The Meiji Holdings Executive Committee has assembled the Group Sustainability Committee, with the aim of unifying all of Meiji Group's various sustainability-related activities, including those concerning human rights. In July 2019, we established the Group Human Rights Meeting, whose members consist of relevant departments and outside experts, and initiated human rights due diligence activities. Meiji Holdings' Sustainability Management Department, the main department responsible for sustainability, serves as the Meeting's secretariat. The Group Human Rights Meeting has in turn set up sub-committees, each with its own individual area of responsibility. As well as this, they are investigating human rights-related issues, creating action plans for various initiatives, and taking necessary preventive measures. The Board of Directors at Meiji Holdings receives regular reports on these activities and supervises the effectiveness of activity processes and measures.

Figure: human rights management structure

In addition, the Meiji Group has appointed Meiji Brand Promotion Officer and Meiji Brand Promotion Leader at each workplace to spread knowledge and understanding of brand promotion and sustainability. Approximately 840 Meiji Brand Promotion Leaders promote awareness of sustainability issues, including human rights, in their respective workplaces.
Approximately 290 Meiji Brand Promotion Officers supervise Meiji Brand Promotion Leaders.
Meiji Holdings Sustainability Management Department regularly holds online forums and seminars for Meiji Brand Promotion Officers and Leaders to enhance understanding of sustainability activities, including human rights.

Implementing Human Rights Due Diligence

We started human rights due diligence in FY2019 and it forms our commitment to human rights based on the Meiji Group Human Rights Policy. We make constant efforts to communicate with external stakeholders by: assessing the impact on human rights caused by the Meiji Group’s corporate activities and identifying issues; incorporating these evaluation results into procedures and implementing them for meaningful improvements; follow-up evaluations to review effectiveness; and timely and appropriate information disclosure. By continuous improvement through these processes, we will achieve both respect for human rights and sustainable growth of businesses.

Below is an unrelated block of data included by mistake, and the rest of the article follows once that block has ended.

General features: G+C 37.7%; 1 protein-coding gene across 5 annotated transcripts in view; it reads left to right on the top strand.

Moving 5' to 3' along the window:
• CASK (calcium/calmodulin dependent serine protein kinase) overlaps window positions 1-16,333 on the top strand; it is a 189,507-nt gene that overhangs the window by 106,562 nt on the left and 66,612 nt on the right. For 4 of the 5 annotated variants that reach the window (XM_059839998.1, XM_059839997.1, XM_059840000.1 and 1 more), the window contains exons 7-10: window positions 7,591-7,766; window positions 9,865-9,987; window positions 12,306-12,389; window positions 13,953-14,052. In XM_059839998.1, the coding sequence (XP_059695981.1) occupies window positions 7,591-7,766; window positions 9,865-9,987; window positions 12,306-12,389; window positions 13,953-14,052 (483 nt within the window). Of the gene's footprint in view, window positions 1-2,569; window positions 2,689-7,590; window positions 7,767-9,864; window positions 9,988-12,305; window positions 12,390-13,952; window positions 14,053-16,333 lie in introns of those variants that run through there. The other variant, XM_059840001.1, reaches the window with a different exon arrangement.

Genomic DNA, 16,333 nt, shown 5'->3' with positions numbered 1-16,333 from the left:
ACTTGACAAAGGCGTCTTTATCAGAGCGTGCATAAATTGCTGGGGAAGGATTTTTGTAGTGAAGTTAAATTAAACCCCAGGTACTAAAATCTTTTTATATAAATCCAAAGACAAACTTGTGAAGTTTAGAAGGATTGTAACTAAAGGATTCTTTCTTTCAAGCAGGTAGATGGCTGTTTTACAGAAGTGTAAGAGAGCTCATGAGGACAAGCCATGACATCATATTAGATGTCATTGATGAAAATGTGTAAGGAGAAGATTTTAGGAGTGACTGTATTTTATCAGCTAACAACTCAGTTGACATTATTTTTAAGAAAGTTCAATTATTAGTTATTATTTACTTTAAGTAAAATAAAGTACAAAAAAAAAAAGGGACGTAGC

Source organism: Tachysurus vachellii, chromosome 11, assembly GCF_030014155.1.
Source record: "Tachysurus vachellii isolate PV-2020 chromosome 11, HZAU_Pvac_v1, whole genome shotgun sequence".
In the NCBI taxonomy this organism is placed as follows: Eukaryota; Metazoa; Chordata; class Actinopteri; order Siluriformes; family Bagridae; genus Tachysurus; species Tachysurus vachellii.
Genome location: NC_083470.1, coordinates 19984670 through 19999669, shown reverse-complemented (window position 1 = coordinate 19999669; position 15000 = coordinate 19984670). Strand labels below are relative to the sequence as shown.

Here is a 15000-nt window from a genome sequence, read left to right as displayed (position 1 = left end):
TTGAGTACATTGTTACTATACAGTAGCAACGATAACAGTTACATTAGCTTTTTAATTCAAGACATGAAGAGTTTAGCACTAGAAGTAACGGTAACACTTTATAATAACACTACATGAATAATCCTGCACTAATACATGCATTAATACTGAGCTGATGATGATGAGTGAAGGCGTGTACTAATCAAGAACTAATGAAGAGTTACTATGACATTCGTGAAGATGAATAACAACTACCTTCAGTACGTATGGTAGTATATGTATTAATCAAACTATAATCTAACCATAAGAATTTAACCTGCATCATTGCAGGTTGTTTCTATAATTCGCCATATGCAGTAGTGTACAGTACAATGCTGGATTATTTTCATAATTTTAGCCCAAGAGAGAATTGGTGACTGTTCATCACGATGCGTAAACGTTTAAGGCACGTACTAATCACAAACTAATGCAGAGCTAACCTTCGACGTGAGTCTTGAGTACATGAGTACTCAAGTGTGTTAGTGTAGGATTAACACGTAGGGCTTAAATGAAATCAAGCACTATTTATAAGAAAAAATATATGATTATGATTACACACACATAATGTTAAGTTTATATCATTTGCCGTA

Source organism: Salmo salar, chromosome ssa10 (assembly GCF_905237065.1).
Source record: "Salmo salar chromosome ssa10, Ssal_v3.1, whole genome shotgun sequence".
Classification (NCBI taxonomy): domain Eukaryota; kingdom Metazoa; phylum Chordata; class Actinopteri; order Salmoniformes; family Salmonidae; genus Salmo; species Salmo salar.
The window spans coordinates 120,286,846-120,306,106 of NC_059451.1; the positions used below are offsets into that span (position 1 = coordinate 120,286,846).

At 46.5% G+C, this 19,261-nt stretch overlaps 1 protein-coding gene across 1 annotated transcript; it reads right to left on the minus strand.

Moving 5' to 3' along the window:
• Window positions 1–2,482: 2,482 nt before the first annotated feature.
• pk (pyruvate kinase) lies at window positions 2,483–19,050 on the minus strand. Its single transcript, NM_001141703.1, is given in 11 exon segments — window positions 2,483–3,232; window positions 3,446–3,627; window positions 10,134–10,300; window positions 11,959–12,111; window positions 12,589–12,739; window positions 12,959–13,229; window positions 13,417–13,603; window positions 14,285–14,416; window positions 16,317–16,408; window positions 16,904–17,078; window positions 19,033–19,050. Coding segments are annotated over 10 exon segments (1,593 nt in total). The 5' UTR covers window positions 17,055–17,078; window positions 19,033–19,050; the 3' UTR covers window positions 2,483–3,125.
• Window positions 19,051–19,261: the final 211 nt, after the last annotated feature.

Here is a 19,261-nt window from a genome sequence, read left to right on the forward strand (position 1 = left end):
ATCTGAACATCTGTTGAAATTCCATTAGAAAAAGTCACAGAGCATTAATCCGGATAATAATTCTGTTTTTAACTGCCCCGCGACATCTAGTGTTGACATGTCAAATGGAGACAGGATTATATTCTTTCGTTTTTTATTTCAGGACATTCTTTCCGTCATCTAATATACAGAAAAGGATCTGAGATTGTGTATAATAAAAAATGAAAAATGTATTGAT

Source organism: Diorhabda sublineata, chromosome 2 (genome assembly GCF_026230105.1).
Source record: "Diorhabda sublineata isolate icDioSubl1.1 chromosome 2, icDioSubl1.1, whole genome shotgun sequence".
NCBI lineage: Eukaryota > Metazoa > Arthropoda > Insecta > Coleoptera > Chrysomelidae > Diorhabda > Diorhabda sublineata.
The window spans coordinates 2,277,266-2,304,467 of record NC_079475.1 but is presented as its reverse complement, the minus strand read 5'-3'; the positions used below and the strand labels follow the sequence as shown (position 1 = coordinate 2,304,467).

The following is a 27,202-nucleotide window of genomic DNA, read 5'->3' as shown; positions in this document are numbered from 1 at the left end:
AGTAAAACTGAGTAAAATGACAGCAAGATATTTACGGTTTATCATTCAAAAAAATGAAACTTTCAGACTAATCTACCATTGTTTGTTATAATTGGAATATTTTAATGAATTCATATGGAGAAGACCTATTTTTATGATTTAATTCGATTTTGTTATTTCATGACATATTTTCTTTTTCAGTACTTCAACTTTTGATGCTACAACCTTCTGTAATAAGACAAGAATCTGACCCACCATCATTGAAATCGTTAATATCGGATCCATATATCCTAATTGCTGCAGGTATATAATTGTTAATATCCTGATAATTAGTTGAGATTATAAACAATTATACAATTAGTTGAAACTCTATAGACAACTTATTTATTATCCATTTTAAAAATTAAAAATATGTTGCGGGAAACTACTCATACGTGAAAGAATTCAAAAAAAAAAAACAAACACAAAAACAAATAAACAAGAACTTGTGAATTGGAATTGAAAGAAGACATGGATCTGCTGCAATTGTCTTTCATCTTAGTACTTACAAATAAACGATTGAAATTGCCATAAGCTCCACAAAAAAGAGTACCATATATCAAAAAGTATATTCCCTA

Figure: Human Rights Due Diligence

Identifying Salient Human Rights Risks

In FY2022, we reviewed and updated salient human rights issues identified in FY 2019. We identify human rights risks throughout the value chain in each of the food and pharmaceutical business domains, and include objective perspectives from outside experts to identify salient human rights issues for the Meiji Group.

Identified salient human rights issues
Figure: Identifying Human Rights Risks and Prioritizing
Salient human rights issues Potentially affected stakeholders
Discrimination and harassment Employees, suppliers, customers, community residents, etc.
Gender equality Employees, suppliers, customers, community residents, etc.
Child labor Employees of the company and its suppliers
Forced labor and human trafficking Employees of the company and its suppliers
Freedom of association and the right to collective bargaining Employees of the company and its suppliers
Fair working conditions and wages Employees of the company and its suppliers
Occupational health and safety Employees of the company and its suppliers
Working hours Employees of the company and its suppliers
Rights of foreign workers Employees of the company and its suppliers
Healthy lifestyle for local residents, access to water community residents
Impact of advertising and marketing on children Customers and consumers
Customer and user health Customers and consumers
Access to information Donors of human-derived raw materials
Privacy rights Employees, clinical trial subjects, customers, etc.

Initiatives for risk assessment, mitigation, and remedy

The main initiatives implemented in FY2022 to mitigate and remediate human rights risks are as follows.